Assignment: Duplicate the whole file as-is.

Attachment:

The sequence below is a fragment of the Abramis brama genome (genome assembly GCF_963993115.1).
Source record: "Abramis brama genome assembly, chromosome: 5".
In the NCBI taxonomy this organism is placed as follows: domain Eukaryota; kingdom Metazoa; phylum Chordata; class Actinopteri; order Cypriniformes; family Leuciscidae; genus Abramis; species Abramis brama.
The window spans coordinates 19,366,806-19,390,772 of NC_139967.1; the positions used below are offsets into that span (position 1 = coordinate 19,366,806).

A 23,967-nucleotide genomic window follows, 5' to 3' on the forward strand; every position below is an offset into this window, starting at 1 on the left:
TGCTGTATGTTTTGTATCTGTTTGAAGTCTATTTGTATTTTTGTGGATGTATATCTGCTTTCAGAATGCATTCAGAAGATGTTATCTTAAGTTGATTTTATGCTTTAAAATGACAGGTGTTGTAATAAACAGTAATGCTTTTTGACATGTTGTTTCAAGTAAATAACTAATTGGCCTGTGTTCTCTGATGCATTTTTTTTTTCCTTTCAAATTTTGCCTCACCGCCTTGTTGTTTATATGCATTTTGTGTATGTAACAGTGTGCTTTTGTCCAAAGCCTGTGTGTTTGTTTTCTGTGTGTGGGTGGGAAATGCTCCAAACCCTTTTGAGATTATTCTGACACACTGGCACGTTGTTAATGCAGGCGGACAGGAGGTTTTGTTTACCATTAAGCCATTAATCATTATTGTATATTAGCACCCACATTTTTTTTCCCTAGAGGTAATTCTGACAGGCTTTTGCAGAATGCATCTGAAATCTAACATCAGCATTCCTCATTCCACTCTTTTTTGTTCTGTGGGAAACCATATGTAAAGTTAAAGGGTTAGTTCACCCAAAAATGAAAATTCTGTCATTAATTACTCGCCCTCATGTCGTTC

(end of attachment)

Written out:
The sequence below is a fragment of the Abramis brama genome (genome assembly GCF_963993115.1).
Source record: "Abramis brama genome assembly, chromosome: 5".
In the NCBI taxonomy this organism is placed as follows: domain Eukaryota; kingdom Metazoa; phylum Chordata; class Actinopteri; order Cypriniformes; family Leuciscidae; genus Abramis; species Abramis brama.
The window spans coordinates 19,366,806-19,390,772 of NC_139967.1; the positions used below are offsets into that span (position 1 = coordinate 19,366,806).

A 23,967-nucleotide genomic window follows, 5' to 3' on the forward strand; every position below is an offset into this window, starting at 1 on the left:
TGCTGTATGTTTTGTATCTGTTTGAAGTCTATTTGTATTTTTGTGGATGTATATCTGCTTTCAGAATGCATTCAGAAGATGTTATCTTAAGTTGATTTTATGCTTTAAAATGACAGGTGTTGTAATAAACAGTAATGCTTTTTGACATGTTGTTTCAAGTAAATAACTAATTGGCCTGTGTTCTCTGATGCATTTTTTTTTTCCTTTCAAATTTTGCCTCACCGCCTTGTTGTTTATATGCATTTTGTGTATGTAACAGTGTGCTTTTGTCCAAAGCCTGTGTGTTTGTTTTCTGTGTGTGGGTGGGAAATGCTCCAAACCCTTTTGAGATTATTCTGACACACTGGCACGTTGTTAATGCAGGCGGACAGGAGGTTTTGTTTACCATTAAGCCATTAATCATTATTGTATATTAGCACCCACATTTTTTTTCCCTAGAGGTAATTCTGACAGGCTTTTGCAGAATGCATCTGAAATCTAACATCAGCATTCCTCATTCCACTCTTTTTTGTTCTGTGGGAAACCATATGTAAAGTTAAAGGGTTAGTTCACCCAAAAATGAAAATTCTGTCATTAATTACTCGCCCTCATGTCGTTC